NBA Oregon Trail: Larry Bird, Lone Survivor of the Indiana Pacers

Pacers Oregon Trail Hibbert Dysentery

Welcome back to #TrailTuesday, after killing off the Knicks and offering Kobe the Lakers sweet redemption, it was time for a team-building exercise for the suddenly dysfunctional Indiana Pacers. After losing to the Wizards in Game 1 of their second round series, the Pacers are in need of help, so we turned to their fearless leader Larry Bird to guide our rag-tag group of Pacers along the trail. Joining Larry Legend would be Roy Hibbert, Lance Stephenson, Evan Turner, and Andrew Bynum.

Larry was not pleased with this decision.

The Pacers got off to an inauspicious start, losing the trail just three days into their journey.

Despite faltering early, the Pacers had a strong start, floating across the first two rivers without an issue.

Naturally, Bynum was the first to become ill.

  Hoping to tweak the team chemistry, Larry looked for trade options. There were none.

Things went from bad to worse for Bynum, which I guess I should have anticipated.

However, Bynum refused to die, happily collecting his paycheck in the back of the wagon. The Pacers would push on, and would stumble into some freebies.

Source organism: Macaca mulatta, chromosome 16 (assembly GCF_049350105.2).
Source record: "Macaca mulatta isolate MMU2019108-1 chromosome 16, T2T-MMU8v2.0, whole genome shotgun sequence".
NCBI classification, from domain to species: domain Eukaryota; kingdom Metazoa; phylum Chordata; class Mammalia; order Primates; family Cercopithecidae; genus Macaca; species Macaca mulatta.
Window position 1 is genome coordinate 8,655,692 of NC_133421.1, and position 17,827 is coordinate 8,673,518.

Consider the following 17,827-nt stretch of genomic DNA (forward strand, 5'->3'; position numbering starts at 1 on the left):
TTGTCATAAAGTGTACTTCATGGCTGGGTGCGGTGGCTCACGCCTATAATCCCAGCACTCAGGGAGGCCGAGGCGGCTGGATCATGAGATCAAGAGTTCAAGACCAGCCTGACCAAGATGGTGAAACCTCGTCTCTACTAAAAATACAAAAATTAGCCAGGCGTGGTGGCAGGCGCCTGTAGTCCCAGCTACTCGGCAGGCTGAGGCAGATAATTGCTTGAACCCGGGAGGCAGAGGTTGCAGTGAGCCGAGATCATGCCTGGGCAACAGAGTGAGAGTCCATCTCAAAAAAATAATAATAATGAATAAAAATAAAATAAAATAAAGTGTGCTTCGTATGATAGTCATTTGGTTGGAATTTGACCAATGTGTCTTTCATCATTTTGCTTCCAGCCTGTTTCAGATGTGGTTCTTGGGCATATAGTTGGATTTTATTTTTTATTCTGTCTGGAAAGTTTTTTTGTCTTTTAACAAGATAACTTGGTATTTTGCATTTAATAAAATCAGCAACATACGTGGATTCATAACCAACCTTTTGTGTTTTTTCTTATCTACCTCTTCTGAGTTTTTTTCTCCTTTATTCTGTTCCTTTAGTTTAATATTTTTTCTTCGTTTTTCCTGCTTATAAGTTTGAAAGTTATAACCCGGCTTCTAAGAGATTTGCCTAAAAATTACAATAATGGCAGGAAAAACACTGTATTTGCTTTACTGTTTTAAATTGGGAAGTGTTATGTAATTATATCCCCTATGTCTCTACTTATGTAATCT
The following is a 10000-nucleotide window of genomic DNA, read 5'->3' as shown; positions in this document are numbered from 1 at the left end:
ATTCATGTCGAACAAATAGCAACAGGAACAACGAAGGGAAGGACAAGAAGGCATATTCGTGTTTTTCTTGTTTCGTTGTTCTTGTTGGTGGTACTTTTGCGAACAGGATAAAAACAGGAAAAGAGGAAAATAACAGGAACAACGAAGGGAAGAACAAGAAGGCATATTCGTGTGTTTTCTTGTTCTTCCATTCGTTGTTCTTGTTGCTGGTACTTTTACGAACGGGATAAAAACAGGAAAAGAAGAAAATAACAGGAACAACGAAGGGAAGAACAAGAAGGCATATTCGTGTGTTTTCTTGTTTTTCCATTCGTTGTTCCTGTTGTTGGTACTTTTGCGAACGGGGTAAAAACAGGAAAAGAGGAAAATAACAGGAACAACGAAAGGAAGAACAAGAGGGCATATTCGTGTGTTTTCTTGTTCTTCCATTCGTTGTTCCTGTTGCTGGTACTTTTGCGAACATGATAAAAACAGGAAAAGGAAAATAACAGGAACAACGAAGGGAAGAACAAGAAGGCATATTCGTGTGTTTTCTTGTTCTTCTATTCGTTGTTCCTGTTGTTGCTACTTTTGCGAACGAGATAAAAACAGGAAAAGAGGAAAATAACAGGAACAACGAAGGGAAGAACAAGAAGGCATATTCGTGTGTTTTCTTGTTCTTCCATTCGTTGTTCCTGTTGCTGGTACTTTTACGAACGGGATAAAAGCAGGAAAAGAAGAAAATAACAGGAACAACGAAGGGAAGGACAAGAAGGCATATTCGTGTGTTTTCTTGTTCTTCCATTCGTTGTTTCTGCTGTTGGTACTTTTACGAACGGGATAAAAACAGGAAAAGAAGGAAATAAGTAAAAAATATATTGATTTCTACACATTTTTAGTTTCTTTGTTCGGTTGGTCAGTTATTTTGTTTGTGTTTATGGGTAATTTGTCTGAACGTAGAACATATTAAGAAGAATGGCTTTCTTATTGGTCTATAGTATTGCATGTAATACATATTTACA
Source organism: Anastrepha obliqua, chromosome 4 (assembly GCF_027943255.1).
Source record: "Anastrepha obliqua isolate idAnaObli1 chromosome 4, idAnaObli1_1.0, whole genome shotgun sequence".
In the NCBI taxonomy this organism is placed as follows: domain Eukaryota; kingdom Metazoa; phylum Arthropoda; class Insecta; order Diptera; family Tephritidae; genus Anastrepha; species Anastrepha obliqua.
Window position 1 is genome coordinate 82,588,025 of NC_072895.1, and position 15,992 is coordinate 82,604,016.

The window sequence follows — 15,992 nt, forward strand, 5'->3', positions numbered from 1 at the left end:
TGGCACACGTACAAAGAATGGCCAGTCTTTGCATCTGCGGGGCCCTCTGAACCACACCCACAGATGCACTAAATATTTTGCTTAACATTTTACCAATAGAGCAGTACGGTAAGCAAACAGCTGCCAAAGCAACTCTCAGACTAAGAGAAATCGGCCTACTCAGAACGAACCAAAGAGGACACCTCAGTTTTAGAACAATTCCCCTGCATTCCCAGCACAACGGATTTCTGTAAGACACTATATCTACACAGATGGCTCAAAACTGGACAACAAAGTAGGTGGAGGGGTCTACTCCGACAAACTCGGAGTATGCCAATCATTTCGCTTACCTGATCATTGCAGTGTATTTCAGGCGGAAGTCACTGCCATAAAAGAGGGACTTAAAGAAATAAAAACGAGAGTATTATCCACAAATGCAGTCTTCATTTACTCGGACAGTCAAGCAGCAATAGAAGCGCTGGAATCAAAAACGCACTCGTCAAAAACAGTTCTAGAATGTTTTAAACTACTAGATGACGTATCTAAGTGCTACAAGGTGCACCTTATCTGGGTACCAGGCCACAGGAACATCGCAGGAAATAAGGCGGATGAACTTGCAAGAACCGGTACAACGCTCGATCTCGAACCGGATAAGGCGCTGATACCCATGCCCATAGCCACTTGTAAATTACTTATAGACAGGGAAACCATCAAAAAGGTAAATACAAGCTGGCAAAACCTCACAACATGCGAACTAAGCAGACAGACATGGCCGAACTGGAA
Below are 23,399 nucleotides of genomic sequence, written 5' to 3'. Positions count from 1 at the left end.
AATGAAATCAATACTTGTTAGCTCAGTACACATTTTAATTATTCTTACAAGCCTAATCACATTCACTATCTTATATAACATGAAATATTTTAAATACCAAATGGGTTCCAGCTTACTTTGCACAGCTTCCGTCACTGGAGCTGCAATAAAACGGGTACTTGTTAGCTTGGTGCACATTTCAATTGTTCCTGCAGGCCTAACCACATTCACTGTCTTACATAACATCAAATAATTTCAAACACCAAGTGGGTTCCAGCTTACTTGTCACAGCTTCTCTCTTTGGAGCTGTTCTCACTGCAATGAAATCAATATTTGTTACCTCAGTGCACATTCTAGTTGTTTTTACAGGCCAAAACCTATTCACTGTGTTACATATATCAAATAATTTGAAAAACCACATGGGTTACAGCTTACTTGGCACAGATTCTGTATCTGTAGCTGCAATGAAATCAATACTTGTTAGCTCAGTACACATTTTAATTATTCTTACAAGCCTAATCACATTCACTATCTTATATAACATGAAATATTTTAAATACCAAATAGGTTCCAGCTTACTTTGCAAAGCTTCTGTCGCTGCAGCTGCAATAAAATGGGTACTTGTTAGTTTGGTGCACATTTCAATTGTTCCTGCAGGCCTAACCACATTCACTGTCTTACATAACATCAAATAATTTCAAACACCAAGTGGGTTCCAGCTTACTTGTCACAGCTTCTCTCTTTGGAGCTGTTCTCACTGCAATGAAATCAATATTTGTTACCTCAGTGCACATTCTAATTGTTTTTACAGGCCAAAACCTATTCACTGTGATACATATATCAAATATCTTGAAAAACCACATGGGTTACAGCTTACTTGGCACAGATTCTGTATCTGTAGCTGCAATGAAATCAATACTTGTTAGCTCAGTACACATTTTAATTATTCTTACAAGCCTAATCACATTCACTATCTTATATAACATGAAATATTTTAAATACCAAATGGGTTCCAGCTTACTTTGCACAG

After a strong first half of the trail, Roy Hibbert began to fall apart (sometimes the Oregon Trail gets too real).

  The Pacers continued to lack direction. I’m not sure how, but Lavoy Allen is to blame for this.

After getting back on the trail, Evan Turner would be the next to go down.

Roy’s mental state would continue to deteriorate.

RIP Evan.

  Larry Bird is apparently not only a basketball legend, but a river-crossing expert as well.

Despite his best efforts, and even with Turner down, Bird couldn’t keep the group focused.

Despite what was working at each previous river crossing, Bird decided to roll the dice and ford the next river. It didn’t work out.

With Lance, Roy, and Evan all dead, it was down to Larry and Bynum (#TrueDetectiveSeason2). Bird, distracted by Bynum’s insistence on shooting, would lead them astray.

  They finally reached their final obstacle: The Columbia River. I’m pretty sure Larry sabotaged this just to get rid of Bynum.

  And so, in the end, Larry Bird was the final man standing. Just he and his bullets.

Bird’s inability to keep his team alive left him outside the top-ten of all-time rankings. Time to retool for next year, Larry.

Next week, we send Thibs and the Bulls down the trail. Exhaustion for everyone.

Robby Kalland

Robby covers college football for Cox Media and formerly covered the Atlanta Hawks for Hawks.com and SB Nation. He once broke a roulette table in half with Anthony Tolliver and was given a bottle of wine by Johan Petro in the same night.